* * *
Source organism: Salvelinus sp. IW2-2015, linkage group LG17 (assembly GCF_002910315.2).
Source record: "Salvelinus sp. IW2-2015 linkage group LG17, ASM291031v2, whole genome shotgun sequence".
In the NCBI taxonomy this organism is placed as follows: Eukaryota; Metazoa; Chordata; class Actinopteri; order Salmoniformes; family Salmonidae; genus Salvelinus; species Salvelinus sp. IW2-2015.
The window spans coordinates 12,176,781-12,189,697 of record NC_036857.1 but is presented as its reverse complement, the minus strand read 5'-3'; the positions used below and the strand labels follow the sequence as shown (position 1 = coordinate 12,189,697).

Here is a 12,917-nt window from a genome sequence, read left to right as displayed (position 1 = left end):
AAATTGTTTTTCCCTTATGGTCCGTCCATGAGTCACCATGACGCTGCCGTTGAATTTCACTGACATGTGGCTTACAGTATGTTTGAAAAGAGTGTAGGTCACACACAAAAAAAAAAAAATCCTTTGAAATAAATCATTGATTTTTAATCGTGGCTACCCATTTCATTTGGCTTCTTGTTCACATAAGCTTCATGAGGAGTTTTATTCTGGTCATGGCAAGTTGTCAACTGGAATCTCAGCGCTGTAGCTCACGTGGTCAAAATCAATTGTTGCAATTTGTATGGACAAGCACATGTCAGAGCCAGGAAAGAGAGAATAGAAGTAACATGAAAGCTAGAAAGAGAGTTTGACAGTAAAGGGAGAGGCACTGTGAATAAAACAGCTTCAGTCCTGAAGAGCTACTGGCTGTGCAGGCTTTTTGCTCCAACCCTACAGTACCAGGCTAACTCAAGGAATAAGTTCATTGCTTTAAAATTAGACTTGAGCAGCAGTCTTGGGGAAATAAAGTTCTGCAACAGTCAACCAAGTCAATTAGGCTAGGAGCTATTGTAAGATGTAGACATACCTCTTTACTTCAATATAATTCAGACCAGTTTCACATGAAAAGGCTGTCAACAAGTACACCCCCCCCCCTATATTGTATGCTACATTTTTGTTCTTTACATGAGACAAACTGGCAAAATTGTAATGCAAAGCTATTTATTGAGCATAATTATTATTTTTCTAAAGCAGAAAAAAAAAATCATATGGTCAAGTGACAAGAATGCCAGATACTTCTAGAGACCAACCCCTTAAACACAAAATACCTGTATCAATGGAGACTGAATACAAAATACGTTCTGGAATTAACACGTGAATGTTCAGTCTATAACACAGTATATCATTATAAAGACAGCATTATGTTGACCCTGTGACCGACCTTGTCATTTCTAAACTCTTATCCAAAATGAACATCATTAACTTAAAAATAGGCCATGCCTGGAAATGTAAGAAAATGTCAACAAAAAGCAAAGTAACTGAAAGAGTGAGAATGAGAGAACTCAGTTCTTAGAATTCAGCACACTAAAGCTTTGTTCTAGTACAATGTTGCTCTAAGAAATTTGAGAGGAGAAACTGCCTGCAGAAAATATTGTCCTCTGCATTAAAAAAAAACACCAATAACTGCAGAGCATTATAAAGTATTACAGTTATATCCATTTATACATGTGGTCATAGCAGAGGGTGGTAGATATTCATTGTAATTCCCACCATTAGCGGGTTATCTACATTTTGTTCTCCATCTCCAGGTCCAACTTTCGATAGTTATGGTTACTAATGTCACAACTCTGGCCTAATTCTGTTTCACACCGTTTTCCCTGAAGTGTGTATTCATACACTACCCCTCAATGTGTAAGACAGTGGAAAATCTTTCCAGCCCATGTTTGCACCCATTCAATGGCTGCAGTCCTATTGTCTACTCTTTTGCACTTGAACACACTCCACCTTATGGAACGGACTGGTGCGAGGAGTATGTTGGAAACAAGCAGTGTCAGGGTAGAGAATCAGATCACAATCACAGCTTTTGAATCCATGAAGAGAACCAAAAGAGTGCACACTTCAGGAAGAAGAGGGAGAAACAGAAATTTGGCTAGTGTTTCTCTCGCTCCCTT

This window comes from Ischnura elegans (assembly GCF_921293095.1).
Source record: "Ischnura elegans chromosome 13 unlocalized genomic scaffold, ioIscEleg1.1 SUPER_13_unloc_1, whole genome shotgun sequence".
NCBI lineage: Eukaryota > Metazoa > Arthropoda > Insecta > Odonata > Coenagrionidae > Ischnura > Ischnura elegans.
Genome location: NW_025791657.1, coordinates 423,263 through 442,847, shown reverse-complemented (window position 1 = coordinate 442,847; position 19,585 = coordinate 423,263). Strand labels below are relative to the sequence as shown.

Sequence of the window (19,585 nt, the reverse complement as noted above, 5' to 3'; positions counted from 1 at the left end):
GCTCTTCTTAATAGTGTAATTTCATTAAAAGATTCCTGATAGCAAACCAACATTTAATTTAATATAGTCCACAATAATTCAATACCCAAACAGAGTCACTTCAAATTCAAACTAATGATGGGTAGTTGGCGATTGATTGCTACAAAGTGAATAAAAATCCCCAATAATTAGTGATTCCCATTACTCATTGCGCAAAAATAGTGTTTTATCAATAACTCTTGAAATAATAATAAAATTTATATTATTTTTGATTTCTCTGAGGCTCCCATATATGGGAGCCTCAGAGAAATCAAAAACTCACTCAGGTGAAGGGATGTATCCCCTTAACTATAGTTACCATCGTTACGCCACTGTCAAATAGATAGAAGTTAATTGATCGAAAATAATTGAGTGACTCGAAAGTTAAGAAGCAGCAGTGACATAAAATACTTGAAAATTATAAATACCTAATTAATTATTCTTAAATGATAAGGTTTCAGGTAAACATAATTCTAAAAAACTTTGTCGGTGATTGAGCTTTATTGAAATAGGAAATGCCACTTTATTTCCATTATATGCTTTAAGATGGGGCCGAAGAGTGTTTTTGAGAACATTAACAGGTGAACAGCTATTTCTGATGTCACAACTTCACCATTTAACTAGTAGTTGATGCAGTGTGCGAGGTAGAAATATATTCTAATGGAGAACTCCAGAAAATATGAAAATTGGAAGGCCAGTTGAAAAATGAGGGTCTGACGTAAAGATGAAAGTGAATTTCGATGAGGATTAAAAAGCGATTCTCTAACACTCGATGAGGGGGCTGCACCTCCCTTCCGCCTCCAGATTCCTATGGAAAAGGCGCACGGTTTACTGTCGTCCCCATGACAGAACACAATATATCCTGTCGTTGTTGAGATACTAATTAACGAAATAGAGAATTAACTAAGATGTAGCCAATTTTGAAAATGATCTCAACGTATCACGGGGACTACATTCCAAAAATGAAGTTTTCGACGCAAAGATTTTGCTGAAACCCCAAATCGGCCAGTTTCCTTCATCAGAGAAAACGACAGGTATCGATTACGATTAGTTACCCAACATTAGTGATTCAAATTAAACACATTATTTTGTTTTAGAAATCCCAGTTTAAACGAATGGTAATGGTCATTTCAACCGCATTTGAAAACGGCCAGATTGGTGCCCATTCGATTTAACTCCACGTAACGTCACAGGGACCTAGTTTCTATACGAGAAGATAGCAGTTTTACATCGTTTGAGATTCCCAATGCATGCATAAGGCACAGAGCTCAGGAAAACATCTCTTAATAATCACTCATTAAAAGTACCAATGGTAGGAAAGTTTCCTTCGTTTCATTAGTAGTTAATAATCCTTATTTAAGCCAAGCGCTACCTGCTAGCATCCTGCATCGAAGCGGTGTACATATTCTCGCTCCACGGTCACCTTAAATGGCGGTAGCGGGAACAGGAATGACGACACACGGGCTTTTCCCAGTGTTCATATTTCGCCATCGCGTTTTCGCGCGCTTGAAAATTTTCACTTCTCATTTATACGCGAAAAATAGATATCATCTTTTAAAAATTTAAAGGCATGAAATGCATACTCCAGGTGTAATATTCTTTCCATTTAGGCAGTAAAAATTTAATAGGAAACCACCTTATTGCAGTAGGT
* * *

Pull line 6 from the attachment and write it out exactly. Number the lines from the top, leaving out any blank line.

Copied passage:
AAATTGTTTTTCCCTTATGGTCCGTCCATGAGTCACCATGACGCTGCCGTTGAATTTCACTGACATGTGGCTTACAGTATGTTTGAAAAGAGTGTAGGTCACACACAAAAAAAAAAAAATCCTTTGAAATAAATCATTGATTTTTAATCGTGGCTACCCATTTCATTTGGCTTCTTGTTCACATAAGCTTCATGAGGAGTTTTATTCTGGTCATGGCAAGTTGTCAACTGGAATCTCAGCGCTGTAGCTCACGTGGTCAAAATCAATTGTTGCAATTTGTATGGACAAGCACATGTCAGAGCCAGGAAAGAGAGAATAGAAGTAACATGAAAGCTAGAAAGAGAGTTTGACAGTAAAGGGAGAGGCACTGTGAATAAAACAGCTTCAGTCCTGAAGAGCTACTGGCTGTGCAGGCTTTTTGCTCCAACCCTACAGTACCAGGCTAACTCAAGGAATAAGTTCATTGCTTTAAAATTAGACTTGAGCAGCAGTCTTGGGGAAATAAAGTTCTGCAACAGTCAACCAAGTCAATTAGGCTAGGAGCTATTGTAAGATGTAGACATACCTCTTTACTTCAATATAATTCAGACCAGTTTCACATGAAAAGGCTGTCAACAAGTACACCCCCCCCCCTATATTGTATGCTACATTTTTGTTCTTTACATGAGACAAACTGGCAAAATTGTAATGCAAAGCTATTTATTGAGCATAATTATTATTTTTCTAAAGCAGAAAAAAAAAATCATATGGTCAAGTGACAAGAATGCCAGATACTTCTAGAGACCAACCCCTTAAACACAAAATACCTGTATCAATGGAGACTGAATACAAAATACGTTCTGGAATTAACACGTGAATGTTCAGTCTATAACACAGTATATCATTATAAAGACAGCATTATGTTGACCCTGTGACCGACCTTGTCATTTCTAAACTCTTATCCAAAATGAACATCATTAACTTAAAAATAGGCCATGCCTGGAAATGTAAGAAAATGTCAACAAAAAGCAAAGTAACTGAAAGAGTGAGAATGAGAGAACTCAGTTCTTAGAATTCAGCACACTAAAGCTTTGTTCTAGTACAATGTTGCTCTAAGAAATTTGAGAGGAGAAACTGCCTGCAGAAAATATTGTCCTCTGCATTAAAAAAAAACACCAATAACTGCAGAGCATTATAAAGTATTACAGTTATATCCATTTATACATGTGGTCATAGCAGAGGGTGGTAGATATTCATTGTAATTCCCACCATTAGCGGGTTATCTACATTTTGTTCTCCATCTCCAGGTCCAACTTTCGATAGTTATGGTTACTAATGTCACAACTCTGGCCTAATTCTGTTTCACACCGTTTTCCCTGAAGTGTGTATTCATACACTACCCCTCAATGTGTAAGACAGTGGAAAATCTTTCCAGCCCATGTTTGCACCCATTCAATGGCTGCAGTCCTATTGTCTACTCTTTTGCACTTGAACACACTCCACCTTATGGAACGGACTGGTGCGAGGAGTATGTTGGAAACAAGCAGTGTCAGGGTAGAGAATCAGATCACAATCACAGCTTTTGAATCCATGAAGAGAACCAAAAGAGTGCACACTTCAGGAAGAAGAGGGAGAAACAGAAATTTGGCTAGTGTTTCTCTCGCTCCCTT